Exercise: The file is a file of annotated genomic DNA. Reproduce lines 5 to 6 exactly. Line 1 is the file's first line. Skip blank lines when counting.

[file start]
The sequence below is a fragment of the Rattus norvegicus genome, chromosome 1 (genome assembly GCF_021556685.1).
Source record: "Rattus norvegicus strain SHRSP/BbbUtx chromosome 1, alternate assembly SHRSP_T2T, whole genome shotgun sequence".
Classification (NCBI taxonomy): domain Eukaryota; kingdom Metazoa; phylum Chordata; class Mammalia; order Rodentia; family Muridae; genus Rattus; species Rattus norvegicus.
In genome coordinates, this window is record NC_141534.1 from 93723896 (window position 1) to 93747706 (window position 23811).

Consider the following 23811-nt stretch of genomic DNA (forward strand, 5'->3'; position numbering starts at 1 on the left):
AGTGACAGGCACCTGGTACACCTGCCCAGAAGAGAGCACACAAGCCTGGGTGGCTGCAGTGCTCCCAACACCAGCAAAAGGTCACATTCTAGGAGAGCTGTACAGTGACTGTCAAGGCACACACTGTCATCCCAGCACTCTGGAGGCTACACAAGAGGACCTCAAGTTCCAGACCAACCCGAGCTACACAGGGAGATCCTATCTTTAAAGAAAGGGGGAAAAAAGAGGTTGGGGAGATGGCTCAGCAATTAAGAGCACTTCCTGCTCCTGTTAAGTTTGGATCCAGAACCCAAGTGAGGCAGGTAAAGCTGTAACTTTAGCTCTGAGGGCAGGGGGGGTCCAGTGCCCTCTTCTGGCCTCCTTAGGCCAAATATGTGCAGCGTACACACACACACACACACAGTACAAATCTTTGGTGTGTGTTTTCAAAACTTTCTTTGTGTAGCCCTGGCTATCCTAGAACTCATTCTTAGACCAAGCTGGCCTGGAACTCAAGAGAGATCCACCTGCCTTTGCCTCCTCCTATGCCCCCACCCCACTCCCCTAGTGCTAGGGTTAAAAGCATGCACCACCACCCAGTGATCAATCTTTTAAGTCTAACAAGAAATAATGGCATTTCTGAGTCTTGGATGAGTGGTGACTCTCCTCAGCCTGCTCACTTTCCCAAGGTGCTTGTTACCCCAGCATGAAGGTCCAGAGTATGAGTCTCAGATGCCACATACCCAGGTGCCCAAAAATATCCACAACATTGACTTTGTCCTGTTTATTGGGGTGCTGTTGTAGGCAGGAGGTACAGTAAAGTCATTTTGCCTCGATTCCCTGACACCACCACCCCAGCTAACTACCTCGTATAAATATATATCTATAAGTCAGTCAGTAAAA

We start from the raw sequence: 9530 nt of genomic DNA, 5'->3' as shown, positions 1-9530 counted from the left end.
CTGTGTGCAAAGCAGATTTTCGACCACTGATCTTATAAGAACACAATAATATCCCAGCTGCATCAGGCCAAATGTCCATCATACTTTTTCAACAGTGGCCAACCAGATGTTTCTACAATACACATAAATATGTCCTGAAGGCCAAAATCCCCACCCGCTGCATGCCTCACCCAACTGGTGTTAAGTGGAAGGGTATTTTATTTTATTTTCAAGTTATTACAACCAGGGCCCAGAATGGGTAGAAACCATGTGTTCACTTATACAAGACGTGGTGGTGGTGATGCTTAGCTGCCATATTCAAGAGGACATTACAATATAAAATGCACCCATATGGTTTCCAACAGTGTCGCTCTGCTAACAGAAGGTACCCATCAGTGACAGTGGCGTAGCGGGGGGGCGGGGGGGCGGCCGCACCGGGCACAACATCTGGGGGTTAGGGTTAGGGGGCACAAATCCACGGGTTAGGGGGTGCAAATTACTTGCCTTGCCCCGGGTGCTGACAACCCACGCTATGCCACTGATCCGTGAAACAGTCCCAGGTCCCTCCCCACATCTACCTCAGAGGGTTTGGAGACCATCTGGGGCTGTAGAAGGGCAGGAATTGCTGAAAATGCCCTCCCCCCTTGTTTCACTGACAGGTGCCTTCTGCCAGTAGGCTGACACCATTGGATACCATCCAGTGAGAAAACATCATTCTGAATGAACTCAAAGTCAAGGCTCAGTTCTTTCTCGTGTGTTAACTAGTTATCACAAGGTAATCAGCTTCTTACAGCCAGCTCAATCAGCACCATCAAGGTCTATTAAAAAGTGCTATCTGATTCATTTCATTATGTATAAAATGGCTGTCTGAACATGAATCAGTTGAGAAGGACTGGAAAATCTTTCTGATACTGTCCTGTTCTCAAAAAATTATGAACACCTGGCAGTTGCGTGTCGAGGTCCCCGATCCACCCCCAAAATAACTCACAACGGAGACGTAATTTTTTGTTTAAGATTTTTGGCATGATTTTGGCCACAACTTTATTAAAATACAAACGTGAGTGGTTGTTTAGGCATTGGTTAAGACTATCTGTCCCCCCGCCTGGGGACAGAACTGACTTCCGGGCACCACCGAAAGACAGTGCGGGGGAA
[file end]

Consider the following 23811-nt stretch of genomic DNA (forward strand, 5'->3'; position numbering starts at 1 on the left):
AGTGACAGGCACCTGGTACACCTGCCCAGAAGAGAGCACACAAGCCTGGGTGGCTGCAGTGCTCCCAACACCAGCAAAAGGTCACATTCTAGGAGAGCTGTACAGTGACTGTCAAGGCACACACTGTCATCCCAGCACTCTGGAGGCTACACAAGAGGACCTCAAGTTCCAGACCAACCCGAGCTACACAGGGAGATCCTATCTTTAAAGAAAGGGGGAAAAAAGAGGTTGGGGAGATGGCTCAGCAATTAAGAGCACTTCCTGCTCCTGTTAAGTTTGGATCCAGAACCCAAGTGAGGCAGGTAAAGCTGTAACTTTAGCTCTGAGGGCAGGGGGGGTCCAGTGCCCTCTTCTGGCCTCCTTAGGCCAAATATGTGCAGCGTACACACACACACACACACAGTACAAATCTTTGGTGTGTGTTTTCAAAACTTTCTTTGTGTAGCCCTGGCTATCCTAGAACTCATTCTTAGACCAAGCTGGCCTGGAACTCAAGAGAGATCCACCTGCCTTTGCCTCCTCCTATGCCCCCACCCCACTCCCCTAGTGCTAGGGTTAAAAGCATGCACCACCACCCAGTGATCAATCTTTTAAGTCTAACAAGAAATAATGGCATTTCTGAGTCTTGGATGAGTGGTGACTCTCCTCAGCCTGCTCACTTTCCCAAGGTGCTTGTTACCCCAGCATGAAGGTCCAGAGTATGAGTCTCAGATGCCACATACCCAGGTGCCCAAAAATATCCACAACATTGACTTTGTCCTGTTTATTGGGGTGCTGTTGTAGGCAGGAGGTACAGTAAAGTCATTTTGCCTCGATTCCCTGACACCACCACCCCAGCTAACTACCTCGTATAAATATATATCTATAAGTCAGTCAGTAAAA